And if you do hit an accomplishment you have no control over, like selling X number of copies in a month, you will be grateful for it, but you won’t base your self-worth as an author on it.  You’ll be humble about your accomplishments.  When good and bad times happens, you’ll bounce back a lot quicker, and you’ll level off easier to an overall sense of joy.


  1. G M Barlean says:

    Truths all the way around. Well said. I couldn’t agree more.

  2. Beth Caplin says:

    I definitely needed this. I keep thinking of reaching a bestseller list as the pinnacle of all my hard work, but even that will prove not to be enough if that ever happens. It could potentially set the bar for disappointment that much higher with the next book if it’s not as successful.

    1. I understand what you mean. Out of the forty romances I’ve published, only a few hit the lists. I never made USA Today or NYT. Mine was pretty small in comparison to some authors, but for a while, I had to fight with the frustration of not being on a bigger list. It was a process to work through. It’s hard not to get discouraged. Focusing on what I loved to write and learning to be grateful for the whole process overall because at least we can publish our books without the help of a publisher.

      1. Beth Caplin says:

        40 books and a few lists? You seem like a success in my book (lame pun unintended). I’ve decided what I love most about writing is hearing from a few readers who aren’t my mom, or affiliated with me in real life, telling me that they relate to one of my characters and that the book helped them through a critical period in their lives. My subjects run pretty heavy, from rape culture to spiritual abuse to broken relationships, and I worry I’m making myself ‘unmarketable’ because of that. But every once in a while I receive a message from a reader, and it no longer matters to me what my sales ranking is or how much money I’ve made. Self-publishing has been a real blessing.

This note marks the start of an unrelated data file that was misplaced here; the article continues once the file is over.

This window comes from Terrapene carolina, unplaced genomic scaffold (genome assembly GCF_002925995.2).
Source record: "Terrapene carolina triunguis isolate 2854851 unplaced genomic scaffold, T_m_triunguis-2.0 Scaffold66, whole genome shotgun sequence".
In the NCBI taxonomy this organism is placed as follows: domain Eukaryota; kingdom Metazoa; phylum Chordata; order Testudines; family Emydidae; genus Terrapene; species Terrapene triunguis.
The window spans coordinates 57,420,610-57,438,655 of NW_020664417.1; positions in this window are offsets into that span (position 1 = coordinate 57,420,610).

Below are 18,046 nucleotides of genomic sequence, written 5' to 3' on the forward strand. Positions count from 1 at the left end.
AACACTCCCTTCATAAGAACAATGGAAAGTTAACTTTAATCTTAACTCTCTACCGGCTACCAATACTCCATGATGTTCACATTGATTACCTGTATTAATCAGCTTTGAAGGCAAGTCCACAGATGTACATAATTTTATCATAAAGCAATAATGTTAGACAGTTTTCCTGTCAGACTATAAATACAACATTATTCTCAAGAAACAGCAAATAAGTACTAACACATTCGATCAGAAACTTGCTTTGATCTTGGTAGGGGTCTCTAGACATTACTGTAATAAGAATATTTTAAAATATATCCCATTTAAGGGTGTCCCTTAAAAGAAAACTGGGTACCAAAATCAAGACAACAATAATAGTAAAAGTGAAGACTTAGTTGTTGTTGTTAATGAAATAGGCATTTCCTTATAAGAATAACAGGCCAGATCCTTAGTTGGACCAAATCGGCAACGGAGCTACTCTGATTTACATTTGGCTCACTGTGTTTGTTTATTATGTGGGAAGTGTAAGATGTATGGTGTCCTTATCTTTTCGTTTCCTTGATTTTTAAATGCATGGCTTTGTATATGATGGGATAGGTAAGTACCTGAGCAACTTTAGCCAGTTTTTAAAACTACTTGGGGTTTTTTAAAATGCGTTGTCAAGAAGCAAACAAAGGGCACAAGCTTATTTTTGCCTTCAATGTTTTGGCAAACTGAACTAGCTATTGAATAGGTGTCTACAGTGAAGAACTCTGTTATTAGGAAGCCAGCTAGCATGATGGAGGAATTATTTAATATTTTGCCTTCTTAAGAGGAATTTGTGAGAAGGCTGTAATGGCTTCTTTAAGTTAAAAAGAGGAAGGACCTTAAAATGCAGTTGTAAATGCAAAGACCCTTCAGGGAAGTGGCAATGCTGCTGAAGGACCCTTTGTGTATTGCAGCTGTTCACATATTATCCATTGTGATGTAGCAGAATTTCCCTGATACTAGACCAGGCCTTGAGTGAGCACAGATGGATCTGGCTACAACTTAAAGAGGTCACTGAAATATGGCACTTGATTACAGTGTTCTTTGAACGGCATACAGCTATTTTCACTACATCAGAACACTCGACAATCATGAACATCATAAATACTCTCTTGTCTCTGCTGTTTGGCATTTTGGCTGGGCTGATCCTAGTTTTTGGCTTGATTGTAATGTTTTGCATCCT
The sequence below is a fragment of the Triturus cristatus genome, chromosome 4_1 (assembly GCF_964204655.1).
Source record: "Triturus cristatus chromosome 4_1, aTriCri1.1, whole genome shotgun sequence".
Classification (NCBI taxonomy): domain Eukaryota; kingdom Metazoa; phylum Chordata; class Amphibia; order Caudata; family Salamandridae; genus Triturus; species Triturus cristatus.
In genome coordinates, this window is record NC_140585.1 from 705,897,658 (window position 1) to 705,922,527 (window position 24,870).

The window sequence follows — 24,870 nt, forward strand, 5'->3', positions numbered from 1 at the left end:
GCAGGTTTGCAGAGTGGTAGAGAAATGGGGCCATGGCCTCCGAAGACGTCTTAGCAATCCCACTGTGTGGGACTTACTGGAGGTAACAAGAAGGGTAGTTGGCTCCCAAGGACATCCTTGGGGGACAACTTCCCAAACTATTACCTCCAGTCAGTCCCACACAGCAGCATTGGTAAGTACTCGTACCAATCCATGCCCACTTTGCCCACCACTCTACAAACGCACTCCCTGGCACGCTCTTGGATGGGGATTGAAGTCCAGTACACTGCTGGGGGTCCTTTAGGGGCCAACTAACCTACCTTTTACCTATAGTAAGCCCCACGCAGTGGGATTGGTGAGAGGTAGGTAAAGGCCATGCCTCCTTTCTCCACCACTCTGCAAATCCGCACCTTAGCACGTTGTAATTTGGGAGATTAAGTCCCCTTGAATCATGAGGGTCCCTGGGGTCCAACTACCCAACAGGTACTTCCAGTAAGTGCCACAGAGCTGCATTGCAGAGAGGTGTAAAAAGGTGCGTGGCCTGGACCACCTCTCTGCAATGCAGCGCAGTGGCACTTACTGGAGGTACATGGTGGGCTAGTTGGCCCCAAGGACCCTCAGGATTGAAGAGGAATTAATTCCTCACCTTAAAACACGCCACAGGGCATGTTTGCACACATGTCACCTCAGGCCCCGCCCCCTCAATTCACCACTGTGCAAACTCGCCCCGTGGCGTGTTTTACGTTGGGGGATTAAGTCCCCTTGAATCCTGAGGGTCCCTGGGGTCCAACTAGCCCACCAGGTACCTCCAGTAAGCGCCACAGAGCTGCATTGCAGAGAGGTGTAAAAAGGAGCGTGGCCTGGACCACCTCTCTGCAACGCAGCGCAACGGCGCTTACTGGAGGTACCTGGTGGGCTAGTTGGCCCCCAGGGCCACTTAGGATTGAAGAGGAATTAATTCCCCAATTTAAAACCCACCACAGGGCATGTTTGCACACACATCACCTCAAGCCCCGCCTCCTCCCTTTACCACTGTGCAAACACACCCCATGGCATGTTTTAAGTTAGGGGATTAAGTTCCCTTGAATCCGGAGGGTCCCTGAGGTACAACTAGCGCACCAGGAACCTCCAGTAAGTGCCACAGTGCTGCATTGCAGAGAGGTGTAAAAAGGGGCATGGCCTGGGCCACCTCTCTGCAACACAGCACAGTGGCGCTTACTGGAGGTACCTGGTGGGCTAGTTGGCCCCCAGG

1. I was lucky since I started out publishing ebooks back in 2009 when no one believed it was possible to sell more than 200 self-published books in a lifetime. So my expectations were low. But once I saw it was possible, I kept wanting more. I was never satisfied, and I never felt like it was enough because there was always someone who did better. I mean, how do you compare to Amanda Hocking and other high profile authors? It took a year, but I finally learned how to be happy with where I was at, and I’m finally at peace. All that stress sapped a lot of joy and passion for writing right out of me.

          I think you’ve hit the nail on the head with one excellent definition of success. You have impacted someone’s life for the better. Because of your book, someone is better off than they were before. That’s really awesome. 😀 I find that very inspiring.

  3. It’s Karma. What goes around really does come around.

    1. I agree. And it’s funny how it always works out that way, no matter what the situation is.

  4. Great post, Ruth. Riches do not bring you happiness. Case in point: Robin Williams. God bless.

    1. I was thinking of him when I wrote the post. Money, bestsellers lists, and fame are all temporary. We can only do so much on our part. Why books sell or don’t is a mystery. I mean, we can do some things to help, but ultimately, it’s not something we can control. Relying on outside resources to make us happy doesn’t work. It’s really up to the choices we make that get us to where we want to be.

  5. Ruth, this is awesome. I love how you brought up what we can control. That’s the kick in the rear I needed to get back to my WIP. 🙂

    1. Thank you! I used to stress over things I couldn’t control, and it made it hard to enjoy writing. When I started focusing on what I could do, I got my passion back. I hope you have a lot of fun with your WIP. 🙂

  6. Words to live by. But, it would be nice to be paid for one’s work. Not everyone can afford the luxury of simply sitting back and resting on one’s laurels. Writing used to be a paid profession. Some people achieve happiness by seeing some kind of reward, even if it is monetary, and even if they don’t get rich. It is a matter of perspective. There are, however, many who think that the fruit of one’s work must be given away freely. That is a form of slavery.